Many Communities, One People

Echad: Many Communities, One People

Echad. United as one.

We hear this phrase used a lot when we talk about the Church or the Bride of Messiah. We stress the importance of being united in Christ and in being one body. But oftentimes, we don’t really understand the meaning of this.

As those of you who follow me on social media know, I recently moved to a new state. Everything is new and every day is an adventure and I navigate through new streets, meet new people, learn a new job, and create a new normal for myself.

Part of all the newness also means searching for a new congregation to call home. I’m always nervous when visiting new groups – you never know what you’re going to find! But so far, I have been pleasantly surprised by the groups I’ve attended. But visiting new groups has opened my eyes to a whole new aspect of what it means to be echad.

Oftentimes, when we think of being echad or “one,” we think of being one with Messiah Yeshua or one with those in our congregations. But it also means being echad and united with other believers around the world.

I realized something beautiful as I’ve visited new congregations: we are many communities, and yet we are one people.

Each congregation may do things a little differently, but we are all doing the same thing. For instance, one group may sing the Shema in a different tune than another, but they are both singing the Shema. Another group may meet at a different time but we all gather on Shabbat. One group may say the prayers in a different order but we are all saying the same prayers. It was a beautiful sight to see!

This past weekend, I fellowshipped with a group that welcomed me in as if I had always belonged there with them. As worship began, I felt so excited to hear songs I was familiar with and loved being sung. It was comforting to see tallits being put on; to see the menorah being lit. It made me feel at peace to hear songs welcoming the Holy Spirit and worshipping Our Heavenly Father. And it made me realize that even though we are different congregations, we are all one people when we come together to worship our Father.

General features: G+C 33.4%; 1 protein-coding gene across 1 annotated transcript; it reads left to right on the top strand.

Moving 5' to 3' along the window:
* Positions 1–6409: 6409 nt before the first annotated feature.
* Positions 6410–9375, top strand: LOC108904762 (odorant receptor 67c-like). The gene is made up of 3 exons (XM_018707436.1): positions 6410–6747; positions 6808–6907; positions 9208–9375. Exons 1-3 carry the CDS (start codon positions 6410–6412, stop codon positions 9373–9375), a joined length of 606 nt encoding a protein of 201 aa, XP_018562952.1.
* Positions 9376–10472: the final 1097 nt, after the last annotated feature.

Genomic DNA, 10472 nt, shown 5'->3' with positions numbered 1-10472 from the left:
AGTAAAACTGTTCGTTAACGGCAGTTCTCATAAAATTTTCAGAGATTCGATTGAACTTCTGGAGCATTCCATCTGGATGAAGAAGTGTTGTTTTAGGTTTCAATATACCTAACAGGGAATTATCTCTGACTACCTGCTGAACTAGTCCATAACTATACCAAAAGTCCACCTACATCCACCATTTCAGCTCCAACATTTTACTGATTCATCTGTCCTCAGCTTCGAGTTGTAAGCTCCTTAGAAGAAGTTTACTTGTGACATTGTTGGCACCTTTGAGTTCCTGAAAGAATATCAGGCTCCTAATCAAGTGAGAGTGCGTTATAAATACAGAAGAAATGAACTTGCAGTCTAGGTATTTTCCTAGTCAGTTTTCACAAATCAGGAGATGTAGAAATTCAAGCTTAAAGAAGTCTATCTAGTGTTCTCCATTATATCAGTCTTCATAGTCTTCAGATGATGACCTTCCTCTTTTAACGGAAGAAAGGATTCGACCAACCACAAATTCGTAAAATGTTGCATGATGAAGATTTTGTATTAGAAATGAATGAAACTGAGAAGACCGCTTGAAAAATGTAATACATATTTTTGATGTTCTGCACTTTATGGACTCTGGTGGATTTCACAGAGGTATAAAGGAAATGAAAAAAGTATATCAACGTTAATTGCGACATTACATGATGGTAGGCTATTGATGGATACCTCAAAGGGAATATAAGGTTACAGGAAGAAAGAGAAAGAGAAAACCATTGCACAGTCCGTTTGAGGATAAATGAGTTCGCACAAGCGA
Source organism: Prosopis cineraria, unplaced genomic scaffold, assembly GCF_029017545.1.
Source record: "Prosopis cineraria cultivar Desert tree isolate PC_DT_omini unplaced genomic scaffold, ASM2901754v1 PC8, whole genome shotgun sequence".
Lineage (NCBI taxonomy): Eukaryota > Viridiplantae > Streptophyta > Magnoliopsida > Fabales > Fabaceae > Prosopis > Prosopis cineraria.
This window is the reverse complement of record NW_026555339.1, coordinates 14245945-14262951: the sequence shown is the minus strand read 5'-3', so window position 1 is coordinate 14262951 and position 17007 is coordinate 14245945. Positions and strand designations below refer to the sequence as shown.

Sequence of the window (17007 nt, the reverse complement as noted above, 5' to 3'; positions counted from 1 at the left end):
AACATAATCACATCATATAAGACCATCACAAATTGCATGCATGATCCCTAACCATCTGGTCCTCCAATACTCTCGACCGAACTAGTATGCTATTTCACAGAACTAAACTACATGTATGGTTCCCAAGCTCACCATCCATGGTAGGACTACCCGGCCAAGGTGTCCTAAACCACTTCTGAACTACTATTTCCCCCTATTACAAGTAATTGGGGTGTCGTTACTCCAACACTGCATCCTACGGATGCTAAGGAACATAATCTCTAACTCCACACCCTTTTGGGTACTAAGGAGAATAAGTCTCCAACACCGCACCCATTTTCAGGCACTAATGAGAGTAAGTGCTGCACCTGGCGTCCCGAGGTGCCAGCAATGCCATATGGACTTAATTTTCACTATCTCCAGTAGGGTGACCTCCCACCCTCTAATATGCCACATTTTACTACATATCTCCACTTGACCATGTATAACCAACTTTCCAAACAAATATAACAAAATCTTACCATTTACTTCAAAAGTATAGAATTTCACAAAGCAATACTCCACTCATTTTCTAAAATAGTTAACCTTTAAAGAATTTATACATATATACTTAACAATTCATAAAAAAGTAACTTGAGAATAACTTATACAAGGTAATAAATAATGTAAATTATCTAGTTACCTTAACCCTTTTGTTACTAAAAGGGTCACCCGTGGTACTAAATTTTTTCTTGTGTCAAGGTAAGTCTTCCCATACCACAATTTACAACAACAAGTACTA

So let’s not let the little things get in the way of being echad. In the end, the little things are important, but they’re not the most important. In the end, all that really matters is bringing glory and honor to YHVH. And that can only be achieved when we are echad with one another.

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Resting with God: Filling Our Empty Cups

I have never understood the importance of resting in YHVH more than in the past few weeks. It is here, in this place of stillness and rest that He restores my soul; that He refreshes my being.

“YHVH is my Shepherd; I do not lack. He makes me lie down in green pastures; He leads me beside still waters. He restores my being, He leads me in paths of righteousness.”

Throughout the week, we empty ourselves to our work, family, friends, volunteering activities but on Shabbat YHVH refills our cups. If we never let Him lead us to these still waters and lay in green pastures with Him we miss out on having Him refill our cups. And if we go several weeks without being made whole and rejuvenated, it’s a recipe for disaster.

“When I walk through the valley of the shadow of death, I fear no evil. For You are with me. Your rod and Your staff comfort me.”

If we don’t rest in Him, eventually you reach a point where you can’t go on anymore — and this is not the best plan YHVH has for us. He has so much He wants to bless us with and so much love to fill our cups with. But do we let Him?